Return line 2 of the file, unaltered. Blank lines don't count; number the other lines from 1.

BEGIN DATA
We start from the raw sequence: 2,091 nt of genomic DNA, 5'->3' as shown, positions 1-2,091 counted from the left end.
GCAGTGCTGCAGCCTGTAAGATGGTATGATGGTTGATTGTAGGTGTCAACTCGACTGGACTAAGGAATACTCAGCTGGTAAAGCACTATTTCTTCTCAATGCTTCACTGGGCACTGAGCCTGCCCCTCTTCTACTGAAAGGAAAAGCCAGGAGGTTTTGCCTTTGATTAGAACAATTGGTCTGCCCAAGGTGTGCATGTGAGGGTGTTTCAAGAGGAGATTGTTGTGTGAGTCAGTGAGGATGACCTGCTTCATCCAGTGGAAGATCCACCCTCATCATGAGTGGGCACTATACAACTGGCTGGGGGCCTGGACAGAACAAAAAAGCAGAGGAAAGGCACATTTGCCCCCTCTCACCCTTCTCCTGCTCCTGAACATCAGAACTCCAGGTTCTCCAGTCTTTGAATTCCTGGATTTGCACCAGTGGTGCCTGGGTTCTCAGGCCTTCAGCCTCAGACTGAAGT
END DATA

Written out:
GCAGTGCTGCAGCCTGTAAGATGGTATGATGGTTGATTGTAGGTGTCAACTCGACTGGACTAAGGAATACTCAGCTGGTAAAGCACTATTTCTTCTCAATGCTTCACTGGGCACTGAGCCTGCCCCTCTTCTACTGAAAGGAAAAGCCAGGAGGTTTTGCCTTTGATTAGAACAATTGGTCTGCCCAAGGTGTGCATGTGAGGGTGTTTCAAGAGGAGATTGTTGTGTGAGTCAGTGAGGATGACCTGCTTCATCCAGTGGAAGATCCACCCTCATCATGAGTGGGCACTATACAACTGGCTGGGGGCCTGGACAGAACAAAAAAGCAGAGGAAAGGCACATTTGCCCCCTCTCACCCTTCTCCTGCTCCTGAACATCAGAACTCCAGGTTCTCCAGTCTTTGAATTCCTGGATTTGCACCAGTGGTGCCTGGGTTCTCAGGCCTTCAGCCTCAGACTGAAGT